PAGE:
Muilenburg made his remarks to reporters following his second meeting with President-elect Donald Trump and members of his transition team. It was held at Trump Towers in New York.
Muilenburg said he and Trump discussed how Boeing could reduce the overall cost of two new 747s the U.S. Air Force wants to buy to replace the pair of 26-year-old Air Force One 747s. He described the hour-long meeting as "excellent" and "very productive."
"We made some great progress on simplifying requirements for Air Force One, streamlining the process, streamlining certification by using commercial practices," Muilenburg told the White House press corps. "That's going to lead to substantial cost reductions."
Trump used his Twitter account to criticize Boeing after winning the election, claiming without offering evidence that the Air Force One replacement program was costing $4 billion and was "out of control" and should be cancelled.
Experts said that wasn't true, and that current estimates had the 747 replacement program at $3.2 billion. Even the latter sum includes all kinds of sophisticated weapons and electronics equipment that other defense suppliers, not Boeing, provide and incorporate into the special presidential fleet jets.
Chicago-based Boeing has said it is currently under contract for only $170 million with the U.S. government "to help determine the capabilities of these complex military aircraft that serve the unique requirements of the president."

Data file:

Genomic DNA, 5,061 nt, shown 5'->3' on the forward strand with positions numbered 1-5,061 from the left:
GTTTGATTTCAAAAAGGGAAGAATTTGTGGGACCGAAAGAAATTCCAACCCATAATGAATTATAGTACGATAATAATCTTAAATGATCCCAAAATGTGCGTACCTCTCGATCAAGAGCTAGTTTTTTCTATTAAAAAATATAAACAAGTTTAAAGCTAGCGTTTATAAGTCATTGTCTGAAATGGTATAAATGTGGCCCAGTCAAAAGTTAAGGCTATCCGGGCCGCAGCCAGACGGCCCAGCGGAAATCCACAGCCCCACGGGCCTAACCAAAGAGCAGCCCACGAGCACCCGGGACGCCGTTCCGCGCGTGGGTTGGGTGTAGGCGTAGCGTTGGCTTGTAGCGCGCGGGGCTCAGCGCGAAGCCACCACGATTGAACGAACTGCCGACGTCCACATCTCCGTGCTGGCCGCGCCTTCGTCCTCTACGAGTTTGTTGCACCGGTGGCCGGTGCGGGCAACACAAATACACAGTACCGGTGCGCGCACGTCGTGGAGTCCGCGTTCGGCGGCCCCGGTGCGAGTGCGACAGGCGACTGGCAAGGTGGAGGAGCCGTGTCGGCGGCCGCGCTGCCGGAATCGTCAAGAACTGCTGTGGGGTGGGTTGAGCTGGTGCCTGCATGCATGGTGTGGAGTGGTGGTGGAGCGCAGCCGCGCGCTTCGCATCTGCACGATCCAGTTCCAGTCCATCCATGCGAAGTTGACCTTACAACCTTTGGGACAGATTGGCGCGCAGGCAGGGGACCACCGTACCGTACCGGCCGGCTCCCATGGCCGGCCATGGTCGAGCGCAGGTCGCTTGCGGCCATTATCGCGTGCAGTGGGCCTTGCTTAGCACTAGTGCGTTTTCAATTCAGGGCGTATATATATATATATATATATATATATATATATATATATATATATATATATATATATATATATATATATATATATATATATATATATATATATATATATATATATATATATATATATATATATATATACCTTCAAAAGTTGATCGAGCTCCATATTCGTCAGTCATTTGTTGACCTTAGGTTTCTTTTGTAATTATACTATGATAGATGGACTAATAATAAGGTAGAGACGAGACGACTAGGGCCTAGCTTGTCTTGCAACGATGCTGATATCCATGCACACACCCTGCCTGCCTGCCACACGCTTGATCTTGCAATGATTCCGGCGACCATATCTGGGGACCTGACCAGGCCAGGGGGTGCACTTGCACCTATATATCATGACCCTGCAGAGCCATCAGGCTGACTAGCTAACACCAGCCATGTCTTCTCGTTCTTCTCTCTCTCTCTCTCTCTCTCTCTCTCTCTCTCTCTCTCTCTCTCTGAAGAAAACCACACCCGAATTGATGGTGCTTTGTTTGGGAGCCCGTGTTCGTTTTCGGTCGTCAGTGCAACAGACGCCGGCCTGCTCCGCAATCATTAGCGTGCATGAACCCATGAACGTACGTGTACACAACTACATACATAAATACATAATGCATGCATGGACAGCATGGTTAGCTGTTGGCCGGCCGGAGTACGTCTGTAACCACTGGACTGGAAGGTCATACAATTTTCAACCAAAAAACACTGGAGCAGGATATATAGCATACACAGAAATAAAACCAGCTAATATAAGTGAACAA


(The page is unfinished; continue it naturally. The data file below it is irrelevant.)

Any 747 the Air Force buys will be manufactured at Boeing's Everett plant.
Asked by one reporter if he thought it was appropriate for Trump to negotiate complex government procurement contracts via Twitter, Muilenburg sidestepped that question while heaping praise on Trump.
"I think Mr. Trump is doing a great job of engaging with business. We're all on the same page here," Muilenburg said. "Our objective is to provide the best capability for the country. We want to generate jobs in the U.S."
"I appreciate the teamwork approach on this," he added. "It's the right way to do business."
Muilenburg said he also discussed Boeing F-18 fighter jets with Trump, but did not offer specifics.
The CEO touted Boeing's status as the country's leading exporter, one which employs tens of thousands of manufacturing workers and works with 13,000 small-and mid-size suppliers across the U.S.
"If you want manufacturing jobs, aerospace is the place to invest," Muilenburg said.
(Andrew McIntosh - Puget Sound Business Journal)